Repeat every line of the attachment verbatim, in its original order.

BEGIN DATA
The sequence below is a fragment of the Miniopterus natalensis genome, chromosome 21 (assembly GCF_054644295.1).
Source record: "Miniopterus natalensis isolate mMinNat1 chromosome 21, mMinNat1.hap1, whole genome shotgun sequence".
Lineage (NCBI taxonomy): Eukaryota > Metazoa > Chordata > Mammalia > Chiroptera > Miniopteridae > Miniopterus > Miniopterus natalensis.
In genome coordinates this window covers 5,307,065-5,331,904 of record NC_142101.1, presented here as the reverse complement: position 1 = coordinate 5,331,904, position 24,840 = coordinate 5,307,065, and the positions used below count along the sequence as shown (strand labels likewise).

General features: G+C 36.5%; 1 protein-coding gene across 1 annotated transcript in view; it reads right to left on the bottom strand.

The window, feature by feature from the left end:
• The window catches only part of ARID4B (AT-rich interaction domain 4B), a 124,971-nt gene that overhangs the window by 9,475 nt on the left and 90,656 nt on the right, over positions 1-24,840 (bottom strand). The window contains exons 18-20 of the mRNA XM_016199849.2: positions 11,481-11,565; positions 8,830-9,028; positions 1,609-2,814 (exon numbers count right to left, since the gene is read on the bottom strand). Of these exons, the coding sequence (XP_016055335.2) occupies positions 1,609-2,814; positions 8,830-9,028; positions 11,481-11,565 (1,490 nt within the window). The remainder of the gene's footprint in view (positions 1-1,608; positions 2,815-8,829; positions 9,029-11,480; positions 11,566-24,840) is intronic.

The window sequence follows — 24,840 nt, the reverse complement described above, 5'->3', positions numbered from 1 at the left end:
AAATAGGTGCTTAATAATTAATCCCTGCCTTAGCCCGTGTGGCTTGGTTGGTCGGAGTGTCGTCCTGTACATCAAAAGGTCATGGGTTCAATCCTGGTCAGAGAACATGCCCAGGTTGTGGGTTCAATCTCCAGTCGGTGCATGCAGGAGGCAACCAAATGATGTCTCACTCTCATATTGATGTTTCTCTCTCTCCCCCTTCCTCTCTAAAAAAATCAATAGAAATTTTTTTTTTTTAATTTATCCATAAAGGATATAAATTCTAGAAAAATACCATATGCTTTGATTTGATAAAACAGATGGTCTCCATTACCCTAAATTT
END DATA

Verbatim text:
The sequence below is a fragment of the Miniopterus natalensis genome, chromosome 21 (assembly GCF_054644295.1).
Source record: "Miniopterus natalensis isolate mMinNat1 chromosome 21, mMinNat1.hap1, whole genome shotgun sequence".
Lineage (NCBI taxonomy): Eukaryota > Metazoa > Chordata > Mammalia > Chiroptera > Miniopteridae > Miniopterus > Miniopterus natalensis.
In genome coordinates this window covers 5,307,065-5,331,904 of record NC_142101.1, presented here as the reverse complement: position 1 = coordinate 5,331,904, position 24,840 = coordinate 5,307,065, and the positions used below count along the sequence as shown (strand labels likewise).

General features: G+C 36.5%; 1 protein-coding gene across 1 annotated transcript in view; it reads right to left on the bottom strand.

The window, feature by feature from the left end:
• The window catches only part of ARID4B (AT-rich interaction domain 4B), a 124,971-nt gene that overhangs the window by 9,475 nt on the left and 90,656 nt on the right, over positions 1-24,840 (bottom strand). The window contains exons 18-20 of the mRNA XM_016199849.2: positions 11,481-11,565; positions 8,830-9,028; positions 1,609-2,814 (exon numbers count right to left, since the gene is read on the bottom strand). Of these exons, the coding sequence (XP_016055335.2) occupies positions 1,609-2,814; positions 8,830-9,028; positions 11,481-11,565 (1,490 nt within the window). The remainder of the gene's footprint in view (positions 1-1,608; positions 2,815-8,829; positions 9,029-11,480; positions 11,566-24,840) is intronic.

The window sequence follows — 24,840 nt, the reverse complement described above, 5'->3', positions numbered from 1 at the left end:
AAATAGGTGCTTAATAATTAATCCCTGCCTTAGCCCGTGTGGCTTGGTTGGTCGGAGTGTCGTCCTGTACATCAAAAGGTCATGGGTTCAATCCTGGTCAGAGAACATGCCCAGGTTGTGGGTTCAATCTCCAGTCGGTGCATGCAGGAGGCAACCAAATGATGTCTCACTCTCATATTGATGTTTCTCTCTCTCCCCCTTCCTCTCTAAAAAAATCAATAGAAATTTTTTTTTTTTAATTTATCCATAAAGGATATAAATTCTAGAAAAATACCATATGCTTTGATTTGATAAAACAGATGGTCTCCATTACCCTAAATTT